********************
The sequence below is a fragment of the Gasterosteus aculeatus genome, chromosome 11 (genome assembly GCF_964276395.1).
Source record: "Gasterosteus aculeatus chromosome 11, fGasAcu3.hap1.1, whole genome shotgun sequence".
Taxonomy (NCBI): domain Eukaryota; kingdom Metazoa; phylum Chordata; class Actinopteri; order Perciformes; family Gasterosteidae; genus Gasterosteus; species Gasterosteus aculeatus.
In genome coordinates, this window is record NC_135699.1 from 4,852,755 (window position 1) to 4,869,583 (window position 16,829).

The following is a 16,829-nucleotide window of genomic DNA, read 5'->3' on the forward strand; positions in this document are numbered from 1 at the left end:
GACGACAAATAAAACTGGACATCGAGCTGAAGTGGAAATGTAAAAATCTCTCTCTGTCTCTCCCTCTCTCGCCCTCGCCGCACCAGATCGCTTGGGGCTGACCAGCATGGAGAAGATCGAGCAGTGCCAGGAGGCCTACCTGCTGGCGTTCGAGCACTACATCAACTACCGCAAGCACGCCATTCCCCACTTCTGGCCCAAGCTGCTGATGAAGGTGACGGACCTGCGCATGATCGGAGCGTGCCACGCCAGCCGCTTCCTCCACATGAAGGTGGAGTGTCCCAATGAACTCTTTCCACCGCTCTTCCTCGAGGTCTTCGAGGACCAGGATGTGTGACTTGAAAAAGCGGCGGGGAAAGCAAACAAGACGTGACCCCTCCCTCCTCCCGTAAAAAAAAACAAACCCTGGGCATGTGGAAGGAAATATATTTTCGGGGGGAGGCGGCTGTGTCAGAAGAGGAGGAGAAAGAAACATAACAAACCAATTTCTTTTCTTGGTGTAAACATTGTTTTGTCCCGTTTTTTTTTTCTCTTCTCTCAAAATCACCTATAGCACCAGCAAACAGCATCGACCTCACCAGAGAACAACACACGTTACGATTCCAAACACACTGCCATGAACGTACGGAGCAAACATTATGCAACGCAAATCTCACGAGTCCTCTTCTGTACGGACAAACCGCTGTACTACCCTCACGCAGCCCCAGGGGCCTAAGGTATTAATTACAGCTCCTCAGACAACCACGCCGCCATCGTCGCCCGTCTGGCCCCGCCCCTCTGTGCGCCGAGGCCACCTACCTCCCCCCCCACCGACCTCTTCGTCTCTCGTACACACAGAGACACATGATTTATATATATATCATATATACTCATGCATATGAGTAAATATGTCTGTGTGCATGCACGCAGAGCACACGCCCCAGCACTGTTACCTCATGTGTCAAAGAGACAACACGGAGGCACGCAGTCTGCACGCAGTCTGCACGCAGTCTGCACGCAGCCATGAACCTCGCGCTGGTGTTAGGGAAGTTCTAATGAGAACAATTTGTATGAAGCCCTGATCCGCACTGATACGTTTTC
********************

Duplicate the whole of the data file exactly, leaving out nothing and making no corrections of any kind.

The sequence below is a fragment of the Gasterosteus aculeatus genome, chromosome 11 (genome assembly GCF_964276395.1).
Source record: "Gasterosteus aculeatus chromosome 11, fGasAcu3.hap1.1, whole genome shotgun sequence".
Taxonomy (NCBI): domain Eukaryota; kingdom Metazoa; phylum Chordata; class Actinopteri; order Perciformes; family Gasterosteidae; genus Gasterosteus; species Gasterosteus aculeatus.
In genome coordinates, this window is record NC_135699.1 from 4,852,755 (window position 1) to 4,869,583 (window position 16,829).

The following is a 16,829-nucleotide window of genomic DNA, read 5'->3' on the forward strand; positions in this document are numbered from 1 at the left end:
GACGACAAATAAAACTGGACATCGAGCTGAAGTGGAAATGTAAAAATCTCTCTCTGTCTCTCCCTCTCTCGCCCTCGCCGCACCAGATCGCTTGGGGCTGACCAGCATGGAGAAGATCGAGCAGTGCCAGGAGGCCTACCTGCTGGCGTTCGAGCACTACATCAACTACCGCAAGCACGCCATTCCCCACTTCTGGCCCAAGCTGCTGATGAAGGTGACGGACCTGCGCATGATCGGAGCGTGCCACGCCAGCCGCTTCCTCCACATGAAGGTGGAGTGTCCCAATGAACTCTTTCCACCGCTCTTCCTCGAGGTCTTCGAGGACCAGGATGTGTGACTTGAAAAAGCGGCGGGGAAAGCAAACAAGACGTGACCCCTCCCTCCTCCCGTAAAAAAAAACAAACCCTGGGCATGTGGAAGGAAATATATTTTCGGGGGGAGGCGGCTGTGTCAGAAGAGGAGGAGAAAGAAACATAACAAACCAATTTCTTTTCTTGGTGTAAACATTGTTTTGTCCCGTTTTTTTTTTCTCTTCTCTCAAAATCACCTATAGCACCAGCAAACAGCATCGACCTCACCAGAGAACAACACACGTTACGATTCCAAACACACTGCCATGAACGTACGGAGCAAACATTATGCAACGCAAATCTCACGAGTCCTCTTCTGTACGGACAAACCGCTGTACTACCCTCACGCAGCCCCAGGGGCCTAAGGTATTAATTACAGCTCCTCAGACAACCACGCCGCCATCGTCGCCCGTCTGGCCCCGCCCCTCTGTGCGCCGAGGCCACCTACCTCCCCCCCCACCGACCTCTTCGTCTCTCGTACACACAGAGACACATGATTTATATATATATCATATATACTCATGCATATGAGTAAATATGTCTGTGTGCATGCACGCAGAGCACACGCCCCAGCACTGTTACCTCATGTGTCAAAGAGACAACACGGAGGCACGCAGTCTGCACGCAGTCTGCACGCAGTCTGCACGCAGCCATGAACCTCGCGCTGGTGTTAGGGAAGTTCTAATGAGAACAATTTGTATGAAGCCCTGATCCGCACTGATACGTTTTC